Commercially, brands came from the product world and have encompassed the organization. Branding is no longer for cattle owners or just big corporations. Today, sole proprietors, non-profits and even nations are viewing themselves as brands.
Perhaps the easiest way to define branding is to make it synonymous with brand development with this simple equation: Branding = Brand Development. Just as advertising is defined as “the business of producing advertisements,” the definition of branding could be as simple as “the development of brands.” Imagine if the answer to the most frequently asked question (what is branding anyway?) could be this short.
A brand must be realized from the highest levels of management down, because it affects more than just sales, it shapes the internal culture of an organization. A properly defined brand will have a positive impact on every department within an organization.
This is why a brand can no longer belong to the domain of the marketing department or the advertising agency or design studio. Branding is not a marketing event, but an ongoing management process.
Unfortunately, too many clients and practitioners are still using an old formula where branding becomes a marketing/advertising campaign or graphic design project. They are quite content to fall back on the old “ad agency + graphic design firm + Web firm = brand” equation.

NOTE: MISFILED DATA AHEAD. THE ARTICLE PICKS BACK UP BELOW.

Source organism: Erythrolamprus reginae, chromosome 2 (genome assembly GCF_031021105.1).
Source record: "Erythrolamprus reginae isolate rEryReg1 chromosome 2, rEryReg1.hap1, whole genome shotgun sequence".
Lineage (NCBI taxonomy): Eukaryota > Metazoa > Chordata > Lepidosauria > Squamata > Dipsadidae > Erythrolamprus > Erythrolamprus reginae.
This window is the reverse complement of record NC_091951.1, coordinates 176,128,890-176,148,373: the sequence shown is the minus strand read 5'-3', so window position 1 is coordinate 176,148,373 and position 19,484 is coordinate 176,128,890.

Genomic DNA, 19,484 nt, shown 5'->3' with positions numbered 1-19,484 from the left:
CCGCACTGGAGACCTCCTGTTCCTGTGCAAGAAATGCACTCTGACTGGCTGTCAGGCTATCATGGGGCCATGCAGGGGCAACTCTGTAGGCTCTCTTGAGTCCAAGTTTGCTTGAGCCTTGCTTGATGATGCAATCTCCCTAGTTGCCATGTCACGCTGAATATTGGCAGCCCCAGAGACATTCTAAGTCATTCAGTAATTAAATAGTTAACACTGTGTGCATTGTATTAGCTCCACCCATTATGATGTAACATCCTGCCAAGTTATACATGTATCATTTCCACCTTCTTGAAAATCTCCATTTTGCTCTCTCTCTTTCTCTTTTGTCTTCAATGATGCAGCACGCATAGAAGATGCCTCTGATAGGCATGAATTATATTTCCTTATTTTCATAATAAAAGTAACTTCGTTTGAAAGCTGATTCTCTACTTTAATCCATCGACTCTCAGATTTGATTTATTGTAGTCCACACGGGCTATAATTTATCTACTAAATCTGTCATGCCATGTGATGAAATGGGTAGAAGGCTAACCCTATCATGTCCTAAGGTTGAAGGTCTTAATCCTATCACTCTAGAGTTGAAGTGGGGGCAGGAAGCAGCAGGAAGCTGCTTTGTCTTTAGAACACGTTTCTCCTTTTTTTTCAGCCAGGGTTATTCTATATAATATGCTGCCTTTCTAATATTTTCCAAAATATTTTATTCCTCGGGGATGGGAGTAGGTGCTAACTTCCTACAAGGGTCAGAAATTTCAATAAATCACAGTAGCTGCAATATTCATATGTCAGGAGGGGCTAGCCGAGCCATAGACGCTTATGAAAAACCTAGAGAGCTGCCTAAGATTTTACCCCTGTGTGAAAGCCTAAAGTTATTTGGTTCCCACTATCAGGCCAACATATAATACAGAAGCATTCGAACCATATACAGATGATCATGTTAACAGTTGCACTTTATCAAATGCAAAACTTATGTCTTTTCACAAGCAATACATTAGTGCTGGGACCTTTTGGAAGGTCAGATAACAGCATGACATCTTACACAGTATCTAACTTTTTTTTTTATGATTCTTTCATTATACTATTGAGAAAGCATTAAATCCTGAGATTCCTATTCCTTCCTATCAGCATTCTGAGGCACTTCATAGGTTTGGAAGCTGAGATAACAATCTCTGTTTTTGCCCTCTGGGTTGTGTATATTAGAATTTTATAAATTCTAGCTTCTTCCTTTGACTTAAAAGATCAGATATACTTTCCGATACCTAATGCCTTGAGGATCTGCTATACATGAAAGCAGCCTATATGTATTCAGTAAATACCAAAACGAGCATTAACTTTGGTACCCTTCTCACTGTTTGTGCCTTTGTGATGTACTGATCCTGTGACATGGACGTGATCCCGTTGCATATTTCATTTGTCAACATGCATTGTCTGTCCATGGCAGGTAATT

The ultimate goal of any organization is to deliver a unified verbal and visual message that is understood and identified by all of its stakeholders, using their brand as a leadership tool. Yet the above equation undermines that goal. As each creative agency strives to reinvent the wheel – expressing the brand in its own way and in its own medium – cohesiveness is lost, ultimately diluting the message.
Advertising and branding are two very different ventures with very different expiry dates. To really take, brand identity must be consistent over many years, but advertising or marketing campaigns should change regularly, or else their audiences will tune out. Too often people confuse brand identity with brand campaign.
Graphic design is a discipline that contributes to the development of a brand, in the same way it contributes to advertising or architecture. However, “graphics” are only part of the equation. Many designers make the mistake of viewing branding as only a "look-and-feel" exercise when it involves many other tasks, such as naming, positioning and legal work, including searching and securing trademarks.
Branding is a specialized area of expertise. It takes many years of experience working through various brand scenarios to be a true brand ‘guru.' Like any discipline, branding requires total dedication and focus to achieve professional status. Brand development is a balance of both strategic and creative ability. Currently, most practices are either strong on the strategic (business) side of branding or the creative (design) side. Too much strategy yields elaborate rationales with no tangible result and too much creative turns brand development into a beauty contest.
Today’s practitioner must combine both skill and talent. Not only must he or she be a strategic thinker, but must also possess the creativity needed to come up with the big idea. No longer can consultants declare themselves ‘brand strategists’ and farm out the creative thinking. On the other hand, ‘artists’ who are looking to express themselves using someone else’s brand should find another canvas. A brand and especially a brand consultant must demonstrate, not just promise.